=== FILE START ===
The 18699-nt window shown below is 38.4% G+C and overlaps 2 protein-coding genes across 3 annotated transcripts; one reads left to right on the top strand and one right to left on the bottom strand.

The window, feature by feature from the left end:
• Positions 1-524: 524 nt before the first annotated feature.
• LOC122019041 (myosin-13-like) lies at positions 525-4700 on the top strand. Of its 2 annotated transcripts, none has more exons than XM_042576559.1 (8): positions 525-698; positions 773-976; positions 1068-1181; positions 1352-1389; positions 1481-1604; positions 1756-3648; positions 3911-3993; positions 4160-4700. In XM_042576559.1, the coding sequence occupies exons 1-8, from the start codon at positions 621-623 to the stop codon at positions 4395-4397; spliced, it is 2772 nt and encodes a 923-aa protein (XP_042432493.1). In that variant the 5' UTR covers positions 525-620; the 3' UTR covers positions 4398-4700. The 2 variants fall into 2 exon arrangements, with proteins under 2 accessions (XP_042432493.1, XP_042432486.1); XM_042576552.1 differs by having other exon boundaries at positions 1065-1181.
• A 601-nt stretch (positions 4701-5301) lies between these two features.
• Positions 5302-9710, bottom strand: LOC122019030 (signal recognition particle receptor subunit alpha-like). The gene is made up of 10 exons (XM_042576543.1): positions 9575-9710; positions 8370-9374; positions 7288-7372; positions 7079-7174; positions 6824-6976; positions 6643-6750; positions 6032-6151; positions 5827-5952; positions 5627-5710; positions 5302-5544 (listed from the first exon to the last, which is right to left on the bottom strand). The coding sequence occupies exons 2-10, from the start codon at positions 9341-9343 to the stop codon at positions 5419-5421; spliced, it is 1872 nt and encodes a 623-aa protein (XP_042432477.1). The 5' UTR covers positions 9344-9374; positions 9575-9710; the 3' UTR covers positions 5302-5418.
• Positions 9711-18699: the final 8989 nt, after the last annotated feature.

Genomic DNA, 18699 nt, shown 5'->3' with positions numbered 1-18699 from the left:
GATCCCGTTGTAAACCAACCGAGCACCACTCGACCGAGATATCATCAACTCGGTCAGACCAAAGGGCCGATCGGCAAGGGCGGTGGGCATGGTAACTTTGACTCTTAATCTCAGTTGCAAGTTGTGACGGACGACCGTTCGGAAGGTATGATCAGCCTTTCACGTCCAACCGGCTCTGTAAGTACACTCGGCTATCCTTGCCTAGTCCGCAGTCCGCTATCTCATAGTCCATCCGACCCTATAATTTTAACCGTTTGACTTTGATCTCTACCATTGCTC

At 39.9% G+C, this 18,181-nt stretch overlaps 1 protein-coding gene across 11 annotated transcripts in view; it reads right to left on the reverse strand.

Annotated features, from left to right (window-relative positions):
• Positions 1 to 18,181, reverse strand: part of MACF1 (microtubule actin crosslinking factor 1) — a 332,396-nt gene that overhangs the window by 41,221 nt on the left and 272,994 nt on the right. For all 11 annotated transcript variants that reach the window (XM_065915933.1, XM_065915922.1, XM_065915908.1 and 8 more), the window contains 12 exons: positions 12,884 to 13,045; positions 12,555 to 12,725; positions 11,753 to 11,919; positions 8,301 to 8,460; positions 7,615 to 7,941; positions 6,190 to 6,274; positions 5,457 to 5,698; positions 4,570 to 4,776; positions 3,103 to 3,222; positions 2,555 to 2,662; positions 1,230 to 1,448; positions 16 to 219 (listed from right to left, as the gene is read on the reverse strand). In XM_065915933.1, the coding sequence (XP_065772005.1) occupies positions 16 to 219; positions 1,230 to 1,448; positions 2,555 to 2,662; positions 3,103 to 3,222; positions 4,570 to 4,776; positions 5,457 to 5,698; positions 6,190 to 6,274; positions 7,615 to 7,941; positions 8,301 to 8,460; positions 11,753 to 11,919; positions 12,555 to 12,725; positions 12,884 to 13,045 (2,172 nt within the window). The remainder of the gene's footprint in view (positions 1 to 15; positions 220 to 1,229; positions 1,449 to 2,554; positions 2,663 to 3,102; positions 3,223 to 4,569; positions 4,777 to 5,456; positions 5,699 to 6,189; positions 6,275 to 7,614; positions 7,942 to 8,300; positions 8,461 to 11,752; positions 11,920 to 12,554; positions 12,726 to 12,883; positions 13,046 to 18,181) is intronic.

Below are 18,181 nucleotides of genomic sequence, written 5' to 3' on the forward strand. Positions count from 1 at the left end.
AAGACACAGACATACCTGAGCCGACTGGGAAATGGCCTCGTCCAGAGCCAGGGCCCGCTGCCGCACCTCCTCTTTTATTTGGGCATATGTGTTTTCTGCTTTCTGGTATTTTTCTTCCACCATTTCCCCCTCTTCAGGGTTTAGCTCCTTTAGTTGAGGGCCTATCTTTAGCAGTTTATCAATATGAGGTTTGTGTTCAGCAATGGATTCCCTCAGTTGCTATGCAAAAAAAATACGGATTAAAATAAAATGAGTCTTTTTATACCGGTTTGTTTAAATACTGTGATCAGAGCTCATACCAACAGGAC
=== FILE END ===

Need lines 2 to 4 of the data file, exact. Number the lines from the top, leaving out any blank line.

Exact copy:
The window, feature by feature from the left end:
• Positions 1-524: 524 nt before the first annotated feature.
• LOC122019041 (myosin-13-like) lies at positions 525-4700 on the top strand. Of its 2 annotated transcripts, none has more exons than XM_042576559.1 (8): positions 525-698; positions 773-976; positions 1068-1181; positions 1352-1389; positions 1481-1604; positions 1756-3648; positions 3911-3993; positions 4160-4700. In XM_042576559.1, the coding sequence occupies exons 1-8, from the start codon at positions 621-623 to the stop codon at positions 4395-4397; spliced, it is 2772 nt and encodes a 923-aa protein (XP_042432493.1). In that variant the 5' UTR covers positions 525-620; the 3' UTR covers positions 4398-4700. The 2 variants fall into 2 exon arrangements, with proteins under 2 accessions (XP_042432493.1, XP_042432486.1); XM_042576552.1 differs by having other exon boundaries at positions 1065-1181.